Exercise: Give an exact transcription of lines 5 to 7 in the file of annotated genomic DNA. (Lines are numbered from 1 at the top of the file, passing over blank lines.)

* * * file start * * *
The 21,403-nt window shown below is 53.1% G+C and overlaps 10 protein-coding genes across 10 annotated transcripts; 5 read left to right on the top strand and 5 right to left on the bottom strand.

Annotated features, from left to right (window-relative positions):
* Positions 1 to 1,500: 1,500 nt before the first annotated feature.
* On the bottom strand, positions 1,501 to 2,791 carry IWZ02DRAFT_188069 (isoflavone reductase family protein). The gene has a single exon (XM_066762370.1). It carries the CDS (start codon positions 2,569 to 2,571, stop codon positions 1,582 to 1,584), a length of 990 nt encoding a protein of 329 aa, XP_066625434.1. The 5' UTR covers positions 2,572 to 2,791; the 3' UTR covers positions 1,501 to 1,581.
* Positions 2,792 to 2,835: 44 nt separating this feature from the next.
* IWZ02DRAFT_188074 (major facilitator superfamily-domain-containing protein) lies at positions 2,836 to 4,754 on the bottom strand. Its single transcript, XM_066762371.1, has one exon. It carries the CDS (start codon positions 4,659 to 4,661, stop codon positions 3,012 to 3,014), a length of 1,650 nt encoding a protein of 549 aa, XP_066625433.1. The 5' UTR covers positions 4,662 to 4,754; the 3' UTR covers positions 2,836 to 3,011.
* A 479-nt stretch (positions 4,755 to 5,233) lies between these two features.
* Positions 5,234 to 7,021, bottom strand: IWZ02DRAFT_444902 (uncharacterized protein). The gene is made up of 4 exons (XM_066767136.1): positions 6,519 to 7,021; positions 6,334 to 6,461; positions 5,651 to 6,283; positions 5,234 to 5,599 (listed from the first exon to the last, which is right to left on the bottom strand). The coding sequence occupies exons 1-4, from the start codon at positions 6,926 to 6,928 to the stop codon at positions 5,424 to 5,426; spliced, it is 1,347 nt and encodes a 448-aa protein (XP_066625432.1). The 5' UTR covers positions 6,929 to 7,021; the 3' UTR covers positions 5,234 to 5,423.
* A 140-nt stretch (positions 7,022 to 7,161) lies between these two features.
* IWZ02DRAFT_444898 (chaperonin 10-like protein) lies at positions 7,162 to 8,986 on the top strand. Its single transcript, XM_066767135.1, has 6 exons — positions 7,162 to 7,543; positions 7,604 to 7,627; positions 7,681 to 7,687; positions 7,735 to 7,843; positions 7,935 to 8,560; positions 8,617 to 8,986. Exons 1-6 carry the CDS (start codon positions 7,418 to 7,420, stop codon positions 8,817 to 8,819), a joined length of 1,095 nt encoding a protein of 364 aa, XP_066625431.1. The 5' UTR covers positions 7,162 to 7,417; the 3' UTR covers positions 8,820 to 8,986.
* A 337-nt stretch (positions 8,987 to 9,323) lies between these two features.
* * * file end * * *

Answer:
* Positions 2,792 to 2,835: 44 nt separating this feature from the next.
* IWZ02DRAFT_188074 (major facilitator superfamily-domain-containing protein) lies at positions 2,836 to 4,754 on the bottom strand. Its single transcript, XM_066762371.1, has one exon. It carries the CDS (start codon positions 4,659 to 4,661, stop codon positions 3,012 to 3,014), a length of 1,650 nt encoding a protein of 549 aa, XP_066625433.1. The 5' UTR covers positions 4,662 to 4,754; the 3' UTR covers positions 2,836 to 3,011.
* A 479-nt stretch (positions 4,755 to 5,233) lies between these two features.